Things came to a head on April 1, 1865, when Grant tried to force Lee’s army out of its entrenchments at Petersburg by ordering Major General Philip Sheridan’s cavalry to destroy Lee’s last supply line. When Sheridan requested infantry support for the operation, Grant selected Warren’s nearby corps, even though Sheridan did not like Warren. As a concession to Sheridan, Grant authorized Sheridan to relieve Warren of his command if Warren’s performance did not meet Sheridan’s satisfaction. Grant’s deal with Sheridan was unusual, if not unprecedented, in that it by-passed Sheridan’s and Warren’s immediate commander, Major General George G. Meade.
With Warren’s support, Sheridan defeated Major General George Pickett’s Rebel forces at the Battle of Five Forks, opening the way for the capture of Petersburg. When Warren arrived at Sheridan’s headquarters that night expecting to celebrate a resounding victory, Sheridan instead handed Warren papers informing him that Sheridan had relieved him of command of the 5th Corps. Warren’s appeals to Meade and Grant were of no avail.
Resignation from Volunteer Army
Grant reassigned Warren to the defenses of Petersburg from April 3 to May 1, 1865. He then sent Warren west to command the Department of Mississippi. On May 27, 1865, incensed about how Grant had treated him, Warren resigned his commission in the volunteer army, but he remained in the regular army.
As the war wound down, officials brevetted Warren to the rank of brigadier-general on March 13, 1865, for his “Gallant and Meritorious Services at the Battle of Bristoe Station.” On the same day, he also received a brevet promotion to major general for “Gallant and Meritorious Services in the Field during the Rebellion.”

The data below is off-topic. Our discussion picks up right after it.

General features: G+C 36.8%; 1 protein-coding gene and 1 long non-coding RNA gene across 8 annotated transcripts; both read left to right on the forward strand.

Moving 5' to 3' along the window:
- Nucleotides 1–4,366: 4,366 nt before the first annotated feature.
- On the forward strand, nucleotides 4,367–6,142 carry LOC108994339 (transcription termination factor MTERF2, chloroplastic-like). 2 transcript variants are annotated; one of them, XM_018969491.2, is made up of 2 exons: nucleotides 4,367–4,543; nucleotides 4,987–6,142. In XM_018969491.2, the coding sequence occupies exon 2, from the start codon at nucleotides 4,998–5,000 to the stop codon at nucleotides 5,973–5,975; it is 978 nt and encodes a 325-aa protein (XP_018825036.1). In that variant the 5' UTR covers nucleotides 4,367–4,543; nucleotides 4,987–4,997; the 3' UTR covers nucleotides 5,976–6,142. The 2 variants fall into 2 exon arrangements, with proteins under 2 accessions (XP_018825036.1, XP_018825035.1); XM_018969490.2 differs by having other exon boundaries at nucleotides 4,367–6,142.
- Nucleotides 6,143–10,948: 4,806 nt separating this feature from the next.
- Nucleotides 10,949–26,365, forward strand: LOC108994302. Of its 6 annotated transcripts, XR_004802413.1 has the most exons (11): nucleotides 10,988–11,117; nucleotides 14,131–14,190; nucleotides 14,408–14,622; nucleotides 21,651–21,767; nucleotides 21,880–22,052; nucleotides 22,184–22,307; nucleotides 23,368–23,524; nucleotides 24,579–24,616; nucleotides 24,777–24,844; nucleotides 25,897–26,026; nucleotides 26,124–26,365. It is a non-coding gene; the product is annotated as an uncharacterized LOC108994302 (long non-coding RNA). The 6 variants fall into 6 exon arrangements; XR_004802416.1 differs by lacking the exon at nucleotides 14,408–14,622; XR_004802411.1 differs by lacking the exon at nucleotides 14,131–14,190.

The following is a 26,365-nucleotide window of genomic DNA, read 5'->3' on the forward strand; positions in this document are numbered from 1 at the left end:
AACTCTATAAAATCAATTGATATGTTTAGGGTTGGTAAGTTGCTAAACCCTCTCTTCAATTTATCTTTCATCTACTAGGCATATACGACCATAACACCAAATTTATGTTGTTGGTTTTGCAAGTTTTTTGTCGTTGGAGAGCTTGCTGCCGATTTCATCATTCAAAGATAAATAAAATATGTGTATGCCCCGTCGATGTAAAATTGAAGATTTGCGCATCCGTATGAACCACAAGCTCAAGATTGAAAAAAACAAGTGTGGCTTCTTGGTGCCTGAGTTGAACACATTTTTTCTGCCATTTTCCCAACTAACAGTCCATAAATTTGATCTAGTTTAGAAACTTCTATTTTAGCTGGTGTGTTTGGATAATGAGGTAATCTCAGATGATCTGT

Warren remained in the army for the next seventeen years, working as an engineer on many internal improvement projects. On March 4, 1879, army officials promoted him to lieutenant colonel with the Corps of Engineers. Warren spent the rest of his military career struggling to clear his name. During President Andrew Johnson’s administration immediately after the war, Reconstruction overshadowed Warren’s efforts to obtain a hearing. Grant, understandably, had no inclination to have the matter investigated during his two terms as president. It was not until Rutherford B. Hayes assumed the presidency that the army agreed to address Warren’s grievances.
On December 11, 1879, a board of inquiry convened at Governor’s Island, New York, for preliminary meetings. The first of 103 witnesses that included Warren, Sheridan, and former President Grant testified on May 4, 1880. The final witness appeared on November 22. The board did not release its findings until July 11, 1882, when Judge-Advocate-General D.G. Swaim issued his report on the proceedings. Finally, on November 21, 1882, Secretary of War Robert T. Lincoln issued a directive stating that “The foregoing proceedings and report have been laid before the President, he directs that the findings and opinion of the court of inquiry be published.”
During its deliberations, the board considered four points of contention about Warren’s performance during the Battle of Five Forks. The final report presented mixed conclusions regarding the first two points, but on the second two points, the board exonerated Warren. Sadly, the report came too late to provide Warren with the satisfaction he had so earnestly sought for seventeen years.
Warren died of acute liver failure at Newport, Rhode Island, on August 8, 1882, three months before the report’s publication. Never knowing of his exoneration, Warren directed that he be buried wearing civilian clothing with no military honors at Island Cemetery, Newport, Rhode Island.